Millions of people all over the world struggle with mental illness, and inarguably among the most prevalent and widespread of all is anxiety. While it may not be as severe or dangerous as disorders like schizophrenia, OCD, or antisocial personality disorder, that doesn’t make it any less concerning.
According to the American Psychological Association (2013), anxiety is defined as a future-oriented fear that leads people to avoid certain situations that may trigger or worsen their distress. Over 18% of all US adults have been diagnosed with an anxiety disorder, with more emerging each year.
With that said, anxiety is certainly a pressing issue that people all over the world should be more aware about, so here are 7 interesting facts that can help you learn more about anxiety:
1. Anxiety is More Than Just Worry
One of the main differences between anxiety and worry is that former is grossly out of proportion to any actual threat, and while most people struggling with anxiety realize that they are “getting anxious over nothing”, it doesn’t make it any less painful or frightening for them. While on the surface, anxiety may seem like nothing more than worrying, it’s actually much more harmful and severe than that, because anxiety makes it hard for us to feel calm or relaxed and it can make us behave in irrational or dysfunctional ways.
2. Anxiety Has A Lot of Causes
There are a number of reasons why someone suffers from anxiety or develops an anxiety disorder. It may be genetic (i.e. mental illness runs in the family), biological (i.e. a neurochemical imbalance), or environmental (i.e. constant or extreme exposure to stress) in nature – or maybe even a combination of all three. Because it’s so difficult to pinpoint just what may be causing someone’s anxiety, it can be even harder to find the right treatment for it, which explains why so many patients spend years in therapy or on medication with slow signs of progress.
3. Anxiety Can Be Physical
Anxiety is a mental illness with a lot of physical symptoms: accelerated heart rate, difficulty breathing, profuse sweating, shaking hands, muscle tension, and feelings of nausea, just to name a few. This is because feelings of anxiety trick the brain into believing that we are being threatened, and it responds by putting us on high-alert for any signs of trouble.
4. Anxiety Can Be Unseen
There are plenty of silent signs that can tell you that you have anxiety without even knowing it. Are you always busy but never productive? Do you spend a lot of time in your own head, overthinking everything? Are you easily upset or irritable? Are you quick to anger or stress out over things? These are just a few of the many things that you might not realize are already signs of anxiety.
5. Anxiety Can Improve Our Performance
On a positive note, there have been a lot of studies that show that anxiety can actually help improve our performance, in certain situations. Because anxiety is meant to activate our fight-or-flight response systems, it increases our focus, attention, and heightens our perception. Research found that those who acknowledge their anxiety instead of trying to suppress it actually performed better than those who weren’t anxious. In a lot of cases, anxiety can be turned into a competitive advantage if you know how to control it and don’t let it overwhelm you.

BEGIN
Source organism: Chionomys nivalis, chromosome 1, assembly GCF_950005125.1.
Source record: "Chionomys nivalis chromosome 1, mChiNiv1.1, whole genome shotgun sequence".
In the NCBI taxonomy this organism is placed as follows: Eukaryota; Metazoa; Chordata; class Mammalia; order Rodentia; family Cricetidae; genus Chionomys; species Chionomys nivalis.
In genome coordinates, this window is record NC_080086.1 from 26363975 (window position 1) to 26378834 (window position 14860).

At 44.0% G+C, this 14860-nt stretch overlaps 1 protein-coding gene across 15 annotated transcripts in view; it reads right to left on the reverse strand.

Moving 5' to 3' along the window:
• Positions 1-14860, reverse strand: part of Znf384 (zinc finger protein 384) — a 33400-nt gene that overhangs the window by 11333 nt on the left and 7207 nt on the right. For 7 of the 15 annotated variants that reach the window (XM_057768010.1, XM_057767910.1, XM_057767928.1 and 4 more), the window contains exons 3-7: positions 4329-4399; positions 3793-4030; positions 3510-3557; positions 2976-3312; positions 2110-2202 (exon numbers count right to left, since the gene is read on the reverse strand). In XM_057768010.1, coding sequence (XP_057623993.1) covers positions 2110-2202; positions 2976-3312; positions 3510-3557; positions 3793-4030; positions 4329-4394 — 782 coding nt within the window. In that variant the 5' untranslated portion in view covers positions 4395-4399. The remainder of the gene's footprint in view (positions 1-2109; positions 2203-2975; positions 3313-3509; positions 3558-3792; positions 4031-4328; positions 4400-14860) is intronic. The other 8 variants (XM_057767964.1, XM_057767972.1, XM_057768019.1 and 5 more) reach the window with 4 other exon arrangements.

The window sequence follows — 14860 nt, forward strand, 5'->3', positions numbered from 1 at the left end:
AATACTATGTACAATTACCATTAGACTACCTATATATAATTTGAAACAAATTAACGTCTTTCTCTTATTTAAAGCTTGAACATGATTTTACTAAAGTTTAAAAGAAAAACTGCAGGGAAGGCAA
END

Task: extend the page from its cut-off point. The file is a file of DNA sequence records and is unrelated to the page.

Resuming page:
6. Anxiety is More Likely for Some People
As with most other mental illnesses, there are certain people who are at a higher risk of developing an anxiety disorder than others. Adolescents and young adults, in particular, are more likely to suffer from anxiety than those over the age of 35. Anxiety disorders were also found to have a dominantly female sex ratio, meaning that the risk nearly doubles for women compared to men. Substance abuse is also found to have a strong correlation to anxiety, especially opioid addiction, as well as for members of the LGBTQ community.
7. There Are Different Kinds of Anxiety Disorders
Anxiety is so much more complicated than most people think. There are many different kinds of anxiety disorders, such as: generalized anxiety (which is anxiety with no specific cause), social anxiety (anxiety about social situations), selective mutism (anxiety so severe it makes you unable to speak in front of certain people), specific phobias (extreme fear of a particular object or situation), and panic disorder (which is characterized by panic attacks). In fact, a few years ago, obsessive-compulsive disorder (OCD) was even considered an anxiety disorder before it became an entire category of its own.
Because many of us remain ignorant to the nature, causes, and treatment of anxiety and other mental illnesses, we find ourselves amidst a mental health crisis. Making an effort to know more about anxiety can make a positive difference in the lives of those suffering from it and perhaps even help you overcome it if you struggle with it yourself.
- American Psychological Association (2013). Diagnostic and Statistical Manual of Mental Disorders, 5th Washington, DC, USA; APA Publishing.
- National Institute of Mental Health (2017). What Are Anxiety Disorders? Retrieved from https://www.nimh.nih.gov/health/statistics/anxiety-disorders.shtml
National Alliance Against Mental Illness (2018). Mental Health by The Numbers. Retrieved from https://www.nami.org/learn-more/mental-health-by-the-numbers